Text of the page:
Milestones for Micah and Zola
Trip Start Jul 29, 2012
25Trip End Aug 01, 2013
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In early February, while getting ready for bed, Micah cried out, "My tooth is loose! My tooth is loose!" It was his first loose tooth, so we all rushed to see it. Sure enough, one of his lower front teeth (central incisor number 25, to be exact) had a little give to it. While I still remember the feeling of having a loose tooth myself – exploring it with my tongue, encouraging it to move more than it was ready to move, reveling in the pain – I couldn't remember how long one might expect to have a loose tooth before it would actually fall out. So, wanting to temper Micah’s expectations, I said, “It may be a few weeks before it comes out.” Shows what I knew. It was out within the week.
We were attending a birthday party on Sunday, February 10 when Micah ran over to Leah and me looking both excited and distraught. He showed us the new gap in his lower toothline, but said he couldn’t find the tooth. How exciting! He had been eating and playing in a sandbox, had noticed the gap in his teeth, and was worried the tooth mouse/fairy deal would be for naught if there were no physical proof of the tooth under his pillow. We assured him that the tooth mouse was very understanding. (I was amusing myself with the thought that whoever wrote the original contract with the tooth mouse would have made provisions for such mishaps, don’t you think?) After snapping a few pictures of Micah’s new smile, we all went back over to the sandbox to try our hands at tooth excavation. To no avail.
That night, when Leah was tucking Micah and Zola into bed, Zola said, “Mom, I’m not so sure I like the idea of a mouse coming into our bedroom at night and crawling around on Micah’s pillow.” You’ve got to appreciate that kind of perspective. Leah replied, “Yeah, Z, I get what you’re saying. But this mouse isn’t a real mouse. It’s a magical mouse that would never hurt a thing.”
Early the next morning, Micah ran up the stairs to our bedroom with a ten peso coin and a note in his hand. The note read, “Felicidades, Micah!” Signed, “El Raton de Dientes”. His one-less-tooth-filled smile was beaming.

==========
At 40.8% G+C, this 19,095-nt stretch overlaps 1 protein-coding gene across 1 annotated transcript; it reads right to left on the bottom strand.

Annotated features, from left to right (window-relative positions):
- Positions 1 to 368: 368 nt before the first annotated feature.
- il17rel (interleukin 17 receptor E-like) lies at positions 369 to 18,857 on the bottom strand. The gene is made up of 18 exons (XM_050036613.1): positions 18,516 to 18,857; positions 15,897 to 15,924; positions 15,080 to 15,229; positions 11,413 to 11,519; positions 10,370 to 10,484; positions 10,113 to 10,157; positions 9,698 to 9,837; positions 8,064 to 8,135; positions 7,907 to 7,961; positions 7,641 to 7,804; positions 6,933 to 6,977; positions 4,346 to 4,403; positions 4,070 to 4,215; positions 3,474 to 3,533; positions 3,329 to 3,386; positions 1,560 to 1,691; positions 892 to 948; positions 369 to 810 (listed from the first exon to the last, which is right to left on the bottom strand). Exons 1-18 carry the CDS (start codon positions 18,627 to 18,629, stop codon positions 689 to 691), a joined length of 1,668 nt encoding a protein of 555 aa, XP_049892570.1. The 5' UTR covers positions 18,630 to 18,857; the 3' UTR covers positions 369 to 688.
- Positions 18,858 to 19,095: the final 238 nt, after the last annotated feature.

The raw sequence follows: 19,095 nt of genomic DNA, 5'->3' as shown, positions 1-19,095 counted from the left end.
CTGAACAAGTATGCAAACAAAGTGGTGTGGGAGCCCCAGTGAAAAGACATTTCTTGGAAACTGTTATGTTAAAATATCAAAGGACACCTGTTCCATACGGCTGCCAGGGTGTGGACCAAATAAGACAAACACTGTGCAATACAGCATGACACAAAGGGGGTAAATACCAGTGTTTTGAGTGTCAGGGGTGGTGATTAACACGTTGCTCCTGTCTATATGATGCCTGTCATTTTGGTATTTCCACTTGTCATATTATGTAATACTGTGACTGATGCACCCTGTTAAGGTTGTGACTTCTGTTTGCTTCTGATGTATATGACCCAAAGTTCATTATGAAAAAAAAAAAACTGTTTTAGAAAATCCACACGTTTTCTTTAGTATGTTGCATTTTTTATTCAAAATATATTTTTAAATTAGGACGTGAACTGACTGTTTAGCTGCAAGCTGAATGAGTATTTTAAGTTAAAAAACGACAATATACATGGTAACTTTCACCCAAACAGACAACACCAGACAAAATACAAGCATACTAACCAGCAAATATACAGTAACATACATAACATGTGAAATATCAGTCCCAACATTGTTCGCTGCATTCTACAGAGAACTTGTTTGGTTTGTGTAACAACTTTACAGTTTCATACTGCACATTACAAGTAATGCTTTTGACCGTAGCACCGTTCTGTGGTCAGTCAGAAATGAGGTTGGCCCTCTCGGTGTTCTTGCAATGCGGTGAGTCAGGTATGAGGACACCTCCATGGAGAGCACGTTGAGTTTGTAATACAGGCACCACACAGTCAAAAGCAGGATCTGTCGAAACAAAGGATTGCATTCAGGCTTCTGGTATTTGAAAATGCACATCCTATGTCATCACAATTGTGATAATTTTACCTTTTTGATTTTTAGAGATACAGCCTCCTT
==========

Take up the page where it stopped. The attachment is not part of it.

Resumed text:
Birthdays are a big deal at Micah and Zola’s school. Much of our family’s anticipation had to do with planning what we would bring to school to help them celebrate. It is customary for the birthday kid to bring a cake and a piņata to school, the later containing party favors for the other kids to bring home. The teachers also asked Leah and me to give them details about Zola’s birth, as well as significant events that occurred in each year of Zola’s life, to be used in a birthday ceremony.
Birthday morning came. Zola ran up to our bedroom with a big smile on her face (after she had woken up her grandpa, of course). Leah and I marveled at the passage of time. Our wonderful daughter was now five. Birthday hits: a doll, new bathing suits, puzzles, a leotard, play binoculars made by Micah out of toilet paper rolls, Honey Bunnies, yogurt covered raisins, a ball of yarn, and knitting accoutrements. Z was a happy birthday girl. After dining on Zola’s breakfast of choice – crepes with banana and Nutella – we headed off to school. Zola and Micah carried the piņata together. Leah delivered our handwritten notes about Zola’s life story. The teachers were ready, having already decorated the main outdoor area with festive hangings.
What kid wouldn’t love having the school day be about them? When we picked the kids up after school, Zola ran to meet us, beaming. She shared stories about the day’s festivities on the way home and at dinner that evening. We enjoyed a pleasant dinner atop one of our favorite rooftop terraces in downtown Oaxaca. After dinner, Micah and Zola spread their Spanish-speaking wings a bit by chatting up the chef and one of the waiters while Gary, Leah, and I soaked in the warm dusk. The Oaxacan chocolate cake for desert came with a candle on it, and was on the house.